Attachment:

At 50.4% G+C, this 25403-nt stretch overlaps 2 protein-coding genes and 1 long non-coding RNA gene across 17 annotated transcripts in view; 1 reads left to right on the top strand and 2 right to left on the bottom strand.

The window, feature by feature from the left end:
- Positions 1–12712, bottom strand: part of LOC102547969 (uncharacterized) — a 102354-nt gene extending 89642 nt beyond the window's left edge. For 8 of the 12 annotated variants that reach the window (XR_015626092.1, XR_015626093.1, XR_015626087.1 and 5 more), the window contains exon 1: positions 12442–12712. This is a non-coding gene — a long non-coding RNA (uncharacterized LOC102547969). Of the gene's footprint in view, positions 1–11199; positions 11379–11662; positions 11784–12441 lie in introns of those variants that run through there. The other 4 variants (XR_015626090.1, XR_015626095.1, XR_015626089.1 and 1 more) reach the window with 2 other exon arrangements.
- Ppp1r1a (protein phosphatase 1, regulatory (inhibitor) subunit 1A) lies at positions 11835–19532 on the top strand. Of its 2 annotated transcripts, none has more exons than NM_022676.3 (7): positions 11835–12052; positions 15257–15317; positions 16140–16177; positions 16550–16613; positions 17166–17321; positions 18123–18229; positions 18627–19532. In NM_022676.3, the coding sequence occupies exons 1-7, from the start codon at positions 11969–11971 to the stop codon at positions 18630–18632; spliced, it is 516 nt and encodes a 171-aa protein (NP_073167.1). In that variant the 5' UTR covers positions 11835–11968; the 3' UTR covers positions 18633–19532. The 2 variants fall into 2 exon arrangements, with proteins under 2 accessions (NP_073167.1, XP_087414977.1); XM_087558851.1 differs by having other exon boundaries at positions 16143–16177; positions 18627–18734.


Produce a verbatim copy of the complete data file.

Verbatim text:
At 50.4% G+C, this 25403-nt stretch overlaps 2 protein-coding genes and 1 long non-coding RNA gene across 17 annotated transcripts in view; 1 reads left to right on the top strand and 2 right to left on the bottom strand.

The window, feature by feature from the left end:
- Positions 1–12712, bottom strand: part of LOC102547969 (uncharacterized) — a 102354-nt gene extending 89642 nt beyond the window's left edge. For 8 of the 12 annotated variants that reach the window (XR_015626092.1, XR_015626093.1, XR_015626087.1 and 5 more), the window contains exon 1: positions 12442–12712. This is a non-coding gene — a long non-coding RNA (uncharacterized LOC102547969). Of the gene's footprint in view, positions 1–11199; positions 11379–11662; positions 11784–12441 lie in introns of those variants that run through there. The other 4 variants (XR_015626090.1, XR_015626095.1, XR_015626089.1 and 1 more) reach the window with 2 other exon arrangements.
- Ppp1r1a (protein phosphatase 1, regulatory (inhibitor) subunit 1A) lies at positions 11835–19532 on the top strand. Of its 2 annotated transcripts, none has more exons than NM_022676.3 (7): positions 11835–12052; positions 15257–15317; positions 16140–16177; positions 16550–16613; positions 17166–17321; positions 18123–18229; positions 18627–19532. In NM_022676.3, the coding sequence occupies exons 1-7, from the start codon at positions 11969–11971 to the stop codon at positions 18630–18632; spliced, it is 516 nt and encodes a 171-aa protein (NP_073167.1). In that variant the 5' UTR covers positions 11835–11968; the 3' UTR covers positions 18633–19532. The 2 variants fall into 2 exon arrangements, with proteins under 2 accessions (NP_073167.1, XP_087414977.1); XM_087558851.1 differs by having other exon boundaries at positions 16143–16177; positions 18627–18734.